Meth Treatment

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The treatment problem is one of the big things that Fight Against Meth hopes to take on. It's something they've all lived with -- and something they can't believe no one else is talking about.

One woman, Adell, mentions that she saw an anti-meth commercial sponsored by County Attorney Andrew Thomas.

The commercial, called "Extreme Meth-Over," started airing in November. Using a game-show setup, it shows the nasty dental work and scabby skin associated with meth use.

It is, according to Thomas' office, the first time the county attorney has created an anti-drug commercial. But it's a smart spot, and it drew the women's praise.

"I thought, 'Somebody is doing something,'" Adell says, pleased.

"Finally, somebody is doing something," Paula says.

"Yeah," Adell agrees. "Finally somebody other than Georganne."

This past summer, Jamie made one more stab at changing her life. Heavily in debt, spun out, and dealing once more with a car repossession, she packed up her stuff and moved to Alaska to live with her dad.

She had no way of getting meth there. She didn't know anyone in Alaska, much less a dealer, and her dad was watching her like a hawk.

She got clean, and she felt stronger every day.

But then she started to gain weight. She remembered how much she'd hated feeling chubby.

"I got so fat," she moans. "I couldn't stand it."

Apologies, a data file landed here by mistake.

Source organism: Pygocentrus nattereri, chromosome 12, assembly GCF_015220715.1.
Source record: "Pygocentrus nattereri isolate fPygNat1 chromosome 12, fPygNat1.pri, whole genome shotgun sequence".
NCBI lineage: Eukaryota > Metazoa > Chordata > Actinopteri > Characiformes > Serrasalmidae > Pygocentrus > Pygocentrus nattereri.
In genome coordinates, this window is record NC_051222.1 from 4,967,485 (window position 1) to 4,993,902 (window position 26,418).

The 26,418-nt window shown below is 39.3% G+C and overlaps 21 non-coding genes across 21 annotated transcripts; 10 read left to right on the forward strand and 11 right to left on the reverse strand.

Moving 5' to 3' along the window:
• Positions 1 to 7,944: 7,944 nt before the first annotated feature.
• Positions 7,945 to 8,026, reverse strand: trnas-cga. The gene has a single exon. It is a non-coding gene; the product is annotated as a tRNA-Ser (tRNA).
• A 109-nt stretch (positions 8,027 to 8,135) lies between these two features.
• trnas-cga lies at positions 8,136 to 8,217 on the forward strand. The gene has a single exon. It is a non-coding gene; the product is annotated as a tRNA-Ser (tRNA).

Unbeknownst to her parents, Jamie persuaded a friend to book her a ticket home. And once she got home, she called up her old friends and jumped right back in.

She was awake for four days. Smoking. Getting spun.

She didn't call her mother for two months. She was too embarrassed.

"I had nothing good to tell her," she says.

Now she's stabilized, a bit, but Jamie will be the first to tell you that she's balanced in a precarious place. Meth isn't like pot, where you can use a little and everything works out okay.

One false move, one bad day . . .

She wants to meet a guy and get married and have kids. Go back to school, get a better job. Work as a drug counselor. Have a normal life.

But she just can't seem to stop smoking meth. Every morning, almost every lunch hour.

It's a pattern that could easily destroy her newfound balance, and she knows it. She wants to get into treatment -- but where?

She shows the scrapbook that she put together in Alaska. What she wrote then, in that period of new possibility, was simple, but hopeful.

I am now friendless, jobless, carless. The only thing I have now is my life and my freedom from something that controlled everything I thought, I did, and said. . . . TWEAK.

I may be carless, jobless, moneyless, and just have nothing at all, but I control my life and myself.

That was true, for a moment.

But then Jamie took that plane home to Phoenix. And then she picked up the meth pipe.

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Sarah Fenske
Contact: Sarah Fenske